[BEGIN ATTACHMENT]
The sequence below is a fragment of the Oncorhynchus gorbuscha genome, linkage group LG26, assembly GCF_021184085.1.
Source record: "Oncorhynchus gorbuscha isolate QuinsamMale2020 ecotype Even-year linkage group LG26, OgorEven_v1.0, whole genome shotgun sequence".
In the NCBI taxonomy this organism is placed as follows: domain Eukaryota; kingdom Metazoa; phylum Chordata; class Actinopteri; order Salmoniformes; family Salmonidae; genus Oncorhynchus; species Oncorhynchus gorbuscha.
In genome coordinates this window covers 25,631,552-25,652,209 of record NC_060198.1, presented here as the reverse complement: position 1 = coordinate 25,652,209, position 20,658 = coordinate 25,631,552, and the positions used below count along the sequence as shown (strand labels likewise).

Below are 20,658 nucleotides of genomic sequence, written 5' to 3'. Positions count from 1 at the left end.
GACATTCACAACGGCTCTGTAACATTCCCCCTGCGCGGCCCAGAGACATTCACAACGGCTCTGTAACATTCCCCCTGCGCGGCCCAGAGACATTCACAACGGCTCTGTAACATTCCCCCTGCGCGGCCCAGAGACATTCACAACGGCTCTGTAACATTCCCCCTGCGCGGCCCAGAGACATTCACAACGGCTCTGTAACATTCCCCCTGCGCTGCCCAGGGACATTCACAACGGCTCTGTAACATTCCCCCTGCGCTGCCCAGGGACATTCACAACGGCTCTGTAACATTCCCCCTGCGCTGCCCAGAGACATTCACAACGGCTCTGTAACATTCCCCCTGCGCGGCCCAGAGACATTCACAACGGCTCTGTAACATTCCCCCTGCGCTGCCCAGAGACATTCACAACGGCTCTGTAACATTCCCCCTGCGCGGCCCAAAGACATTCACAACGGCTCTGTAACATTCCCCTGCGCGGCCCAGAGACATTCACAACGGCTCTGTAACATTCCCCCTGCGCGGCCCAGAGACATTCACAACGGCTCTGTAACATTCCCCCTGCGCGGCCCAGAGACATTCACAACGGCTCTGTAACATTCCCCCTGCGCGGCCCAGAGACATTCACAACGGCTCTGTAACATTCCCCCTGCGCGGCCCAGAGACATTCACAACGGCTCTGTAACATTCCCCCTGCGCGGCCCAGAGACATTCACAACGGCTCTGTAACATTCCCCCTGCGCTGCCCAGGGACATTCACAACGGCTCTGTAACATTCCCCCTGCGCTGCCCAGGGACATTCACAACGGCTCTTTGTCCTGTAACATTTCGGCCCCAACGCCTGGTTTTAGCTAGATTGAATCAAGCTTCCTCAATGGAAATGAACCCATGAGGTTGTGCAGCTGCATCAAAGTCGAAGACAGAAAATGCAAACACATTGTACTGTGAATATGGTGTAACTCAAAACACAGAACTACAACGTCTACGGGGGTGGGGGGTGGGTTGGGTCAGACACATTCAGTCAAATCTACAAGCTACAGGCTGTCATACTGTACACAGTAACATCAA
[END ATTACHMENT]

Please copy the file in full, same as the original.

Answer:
The sequence below is a fragment of the Oncorhynchus gorbuscha genome, linkage group LG26, assembly GCF_021184085.1.
Source record: "Oncorhynchus gorbuscha isolate QuinsamMale2020 ecotype Even-year linkage group LG26, OgorEven_v1.0, whole genome shotgun sequence".
In the NCBI taxonomy this organism is placed as follows: domain Eukaryota; kingdom Metazoa; phylum Chordata; class Actinopteri; order Salmoniformes; family Salmonidae; genus Oncorhynchus; species Oncorhynchus gorbuscha.
In genome coordinates this window covers 25,631,552-25,652,209 of record NC_060198.1, presented here as the reverse complement: position 1 = coordinate 25,652,209, position 20,658 = coordinate 25,631,552, and the positions used below count along the sequence as shown (strand labels likewise).

Below are 20,658 nucleotides of genomic sequence, written 5' to 3'. Positions count from 1 at the left end.
GACATTCACAACGGCTCTGTAACATTCCCCCTGCGCGGCCCAGAGACATTCACAACGGCTCTGTAACATTCCCCCTGCGCGGCCCAGAGACATTCACAACGGCTCTGTAACATTCCCCCTGCGCGGCCCAGAGACATTCACAACGGCTCTGTAACATTCCCCCTGCGCGGCCCAGAGACATTCACAACGGCTCTGTAACATTCCCCCTGCGCTGCCCAGGGACATTCACAACGGCTCTGTAACATTCCCCCTGCGCTGCCCAGGGACATTCACAACGGCTCTGTAACATTCCCCCTGCGCTGCCCAGAGACATTCACAACGGCTCTGTAACATTCCCCCTGCGCGGCCCAGAGACATTCACAACGGCTCTGTAACATTCCCCCTGCGCTGCCCAGAGACATTCACAACGGCTCTGTAACATTCCCCCTGCGCGGCCCAAAGACATTCACAACGGCTCTGTAACATTCCCCTGCGCGGCCCAGAGACATTCACAACGGCTCTGTAACATTCCCCCTGCGCGGCCCAGAGACATTCACAACGGCTCTGTAACATTCCCCCTGCGCGGCCCAGAGACATTCACAACGGCTCTGTAACATTCCCCCTGCGCGGCCCAGAGACATTCACAACGGCTCTGTAACATTCCCCCTGCGCGGCCCAGAGACATTCACAACGGCTCTGTAACATTCCCCCTGCGCGGCCCAGAGACATTCACAACGGCTCTGTAACATTCCCCCTGCGCTGCCCAGGGACATTCACAACGGCTCTGTAACATTCCCCCTGCGCTGCCCAGGGACATTCACAACGGCTCTTTGTCCTGTAACATTTCGGCCCCAACGCCTGGTTTTAGCTAGATTGAATCAAGCTTCCTCAATGGAAATGAACCCATGAGGTTGTGCAGCTGCATCAAAGTCGAAGACAGAAAATGCAAACACATTGTACTGTGAATATGGTGTAACTCAAAACACAGAACTACAACGTCTACGGGGGTGGGGGGTGGGTTGGGTCAGACACATTCAGTCAAATCTACAAGCTACAGGCTGTCATACTGTACACAGTAACATCAA